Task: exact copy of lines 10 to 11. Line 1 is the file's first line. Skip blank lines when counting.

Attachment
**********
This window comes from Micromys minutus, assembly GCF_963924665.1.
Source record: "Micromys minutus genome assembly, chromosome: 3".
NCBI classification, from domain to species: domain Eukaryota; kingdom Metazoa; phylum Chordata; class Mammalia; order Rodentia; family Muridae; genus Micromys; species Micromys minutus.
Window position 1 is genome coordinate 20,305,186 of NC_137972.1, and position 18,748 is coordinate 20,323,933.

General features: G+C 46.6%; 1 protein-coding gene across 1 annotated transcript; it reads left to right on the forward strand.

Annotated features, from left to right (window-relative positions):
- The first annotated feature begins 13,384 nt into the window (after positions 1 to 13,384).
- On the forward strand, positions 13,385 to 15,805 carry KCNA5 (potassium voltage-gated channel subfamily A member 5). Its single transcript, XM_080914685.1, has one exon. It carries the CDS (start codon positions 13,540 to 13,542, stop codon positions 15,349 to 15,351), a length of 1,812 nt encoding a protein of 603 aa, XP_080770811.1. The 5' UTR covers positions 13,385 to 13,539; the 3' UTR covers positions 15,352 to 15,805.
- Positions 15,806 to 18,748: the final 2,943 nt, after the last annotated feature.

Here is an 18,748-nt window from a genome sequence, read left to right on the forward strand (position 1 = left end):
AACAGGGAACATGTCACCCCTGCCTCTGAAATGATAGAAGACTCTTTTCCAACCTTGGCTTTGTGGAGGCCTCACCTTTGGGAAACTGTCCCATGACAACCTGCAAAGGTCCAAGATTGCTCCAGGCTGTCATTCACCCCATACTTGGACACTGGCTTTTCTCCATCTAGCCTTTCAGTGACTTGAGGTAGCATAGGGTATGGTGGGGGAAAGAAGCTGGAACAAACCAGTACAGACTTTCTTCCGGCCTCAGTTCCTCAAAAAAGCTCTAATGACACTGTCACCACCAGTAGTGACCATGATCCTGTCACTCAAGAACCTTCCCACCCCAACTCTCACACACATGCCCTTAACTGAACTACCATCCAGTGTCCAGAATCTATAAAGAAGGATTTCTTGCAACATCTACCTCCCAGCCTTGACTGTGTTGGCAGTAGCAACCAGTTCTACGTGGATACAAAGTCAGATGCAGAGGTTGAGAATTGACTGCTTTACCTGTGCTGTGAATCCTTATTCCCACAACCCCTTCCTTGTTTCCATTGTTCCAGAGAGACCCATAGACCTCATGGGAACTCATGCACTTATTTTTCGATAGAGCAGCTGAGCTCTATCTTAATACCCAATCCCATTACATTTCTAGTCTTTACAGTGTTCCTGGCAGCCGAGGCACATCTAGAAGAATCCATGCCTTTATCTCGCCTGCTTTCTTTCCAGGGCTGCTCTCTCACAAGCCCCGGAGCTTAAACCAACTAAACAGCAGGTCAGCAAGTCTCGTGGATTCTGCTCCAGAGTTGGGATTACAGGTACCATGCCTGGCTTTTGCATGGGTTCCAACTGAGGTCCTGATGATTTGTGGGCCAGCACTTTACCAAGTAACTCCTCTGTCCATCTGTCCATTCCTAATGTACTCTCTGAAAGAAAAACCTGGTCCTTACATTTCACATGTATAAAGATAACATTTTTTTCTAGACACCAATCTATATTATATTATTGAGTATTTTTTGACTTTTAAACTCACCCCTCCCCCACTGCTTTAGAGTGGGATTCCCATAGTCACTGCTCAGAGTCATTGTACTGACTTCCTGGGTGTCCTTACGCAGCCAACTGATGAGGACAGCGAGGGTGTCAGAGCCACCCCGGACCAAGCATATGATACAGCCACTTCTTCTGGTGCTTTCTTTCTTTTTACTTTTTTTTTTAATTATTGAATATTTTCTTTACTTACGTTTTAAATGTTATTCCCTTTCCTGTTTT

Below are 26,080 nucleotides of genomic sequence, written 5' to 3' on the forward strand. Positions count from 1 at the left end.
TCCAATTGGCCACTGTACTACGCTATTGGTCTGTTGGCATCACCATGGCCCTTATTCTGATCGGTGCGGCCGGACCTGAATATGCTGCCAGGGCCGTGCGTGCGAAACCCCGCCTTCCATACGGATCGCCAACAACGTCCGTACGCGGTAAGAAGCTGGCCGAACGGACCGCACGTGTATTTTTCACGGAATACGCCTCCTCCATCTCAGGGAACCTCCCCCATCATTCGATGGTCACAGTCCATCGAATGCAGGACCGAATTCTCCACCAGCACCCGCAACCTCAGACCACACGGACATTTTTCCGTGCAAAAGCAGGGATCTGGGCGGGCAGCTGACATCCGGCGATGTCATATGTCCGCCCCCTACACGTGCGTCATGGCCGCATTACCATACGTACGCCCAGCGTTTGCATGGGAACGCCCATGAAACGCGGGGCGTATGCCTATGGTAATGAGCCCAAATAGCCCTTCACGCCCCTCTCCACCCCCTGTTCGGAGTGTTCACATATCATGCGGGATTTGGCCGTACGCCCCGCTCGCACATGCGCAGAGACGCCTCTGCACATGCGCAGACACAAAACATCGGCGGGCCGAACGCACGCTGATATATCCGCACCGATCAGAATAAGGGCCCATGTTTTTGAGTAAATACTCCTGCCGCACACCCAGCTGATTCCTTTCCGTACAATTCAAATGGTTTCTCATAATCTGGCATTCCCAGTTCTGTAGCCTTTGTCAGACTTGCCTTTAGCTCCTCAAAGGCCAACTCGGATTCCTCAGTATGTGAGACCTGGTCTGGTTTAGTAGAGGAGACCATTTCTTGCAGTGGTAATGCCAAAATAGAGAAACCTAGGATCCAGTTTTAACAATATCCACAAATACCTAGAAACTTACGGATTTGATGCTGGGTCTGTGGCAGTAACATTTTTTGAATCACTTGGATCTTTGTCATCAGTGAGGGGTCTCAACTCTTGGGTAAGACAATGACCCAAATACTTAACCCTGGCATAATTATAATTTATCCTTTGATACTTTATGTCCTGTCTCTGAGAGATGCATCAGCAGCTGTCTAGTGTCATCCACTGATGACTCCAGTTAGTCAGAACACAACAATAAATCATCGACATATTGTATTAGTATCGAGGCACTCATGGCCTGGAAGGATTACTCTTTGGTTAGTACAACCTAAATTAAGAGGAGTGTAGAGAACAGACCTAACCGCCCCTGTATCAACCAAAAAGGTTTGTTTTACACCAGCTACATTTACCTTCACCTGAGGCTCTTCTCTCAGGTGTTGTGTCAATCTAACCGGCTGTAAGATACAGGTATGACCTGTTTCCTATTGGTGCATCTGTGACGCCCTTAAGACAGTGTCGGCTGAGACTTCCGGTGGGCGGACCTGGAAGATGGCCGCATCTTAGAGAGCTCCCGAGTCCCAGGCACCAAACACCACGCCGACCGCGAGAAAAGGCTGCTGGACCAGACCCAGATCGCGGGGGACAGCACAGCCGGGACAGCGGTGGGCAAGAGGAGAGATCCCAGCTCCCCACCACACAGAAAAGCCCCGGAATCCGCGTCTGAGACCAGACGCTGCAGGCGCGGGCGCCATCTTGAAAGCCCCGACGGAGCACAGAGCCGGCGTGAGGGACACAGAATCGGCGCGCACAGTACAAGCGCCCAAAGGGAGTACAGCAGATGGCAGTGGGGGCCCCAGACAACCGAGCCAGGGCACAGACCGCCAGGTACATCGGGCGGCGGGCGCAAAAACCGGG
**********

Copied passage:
Here is an 18,748-nt window from a genome sequence, read left to right on the forward strand (position 1 = left end):
AACAGGGAACATGTCACCCCTGCCTCTGAAATGATAGAAGACTCTTTTCCAACCTTGGCTTTGTGGAGGCCTCACCTTTGGGAAACTGTCCCATGACAACCTGCAAAGGTCCAAGATTGCTCCAGGCTGTCATTCACCCCATACTTGGACACTGGCTTTTCTCCATCTAGCCTTTCAGTGACTTGAGGTAGCATAGGGTATGGTGGGGGAAAGAAGCTGGAACAAACCAGTACAGACTTTCTTCCGGCCTCAGTTCCTCAAAAAAGCTCTAATGACACTGTCACCACCAGTAGTGACCATGATCCTGTCACTCAAGAACCTTCCCACCCCAACTCTCACACACATGCCCTTAACTGAACTACCATCCAGTGTCCAGAATCTATAAAGAAGGATTTCTTGCAACATCTACCTCCCAGCCTTGACTGTGTTGGCAGTAGCAACCAGTTCTACGTGGATACAAAGTCAGATGCAGAGGTTGAGAATTGACTGCTTTACCTGTGCTGTGAATCCTTATTCCCACAACCCCTTCCTTGTTTCCATTGTTCCAGAGAGACCCATAGACCTCATGGGAACTCATGCACTTATTTTTCGATAGAGCAGCTGAGCTCTATCTTAATACCCAATCCCATTACATTTCTAGTCTTTACAGTGTTCCTGGCAGCCGAGGCACATCTAGAAGAATCCATGCCTTTATCTCGCCTGCTTTCTTTCCAGGGCTGCTCTCTCACAAGCCCCGGAGCTTAAACCAACTAAACAGCAGGTCAGCAAGTCTCGTGGATTCTGCTCCAGAGTTGGGATTACAGGTACCATGCCTGGCTTTTGCATGGGTTCCAACTGAGGTCCTGATGATTTGTGGGCCAGCACTTTACCAAGTAACTCCTCTGTCCATCTGTCCATTCCTAATGTACTCTCTGAAAGAAAAACCTGGTCCTTACATTTCACATGTATAAAGATAACATTTTTTTCTAGACACCAATCTATATTATATTATTGAGTATTTTTTGACTTTTAAACTCACCCCTCCCCCACTGCTTTAGAGTGGGATTCCCATAGTCACTGCTCAGAGTCATTGTACTGACTTCCTGGGTGTCCTTACGCAGCCAACTGATGAGGACAGCGAGGGTGTCAGAGCCACCCCGGACCAAGCATATGATACAGCCACTTCTTCTGGTGCTTTCTTTCTTTTTACTTTTTTTTTTAATTATTGAATATTTTCTTTACTTACGTTTTAAATGTTATTCCCTTTCCTGTTTT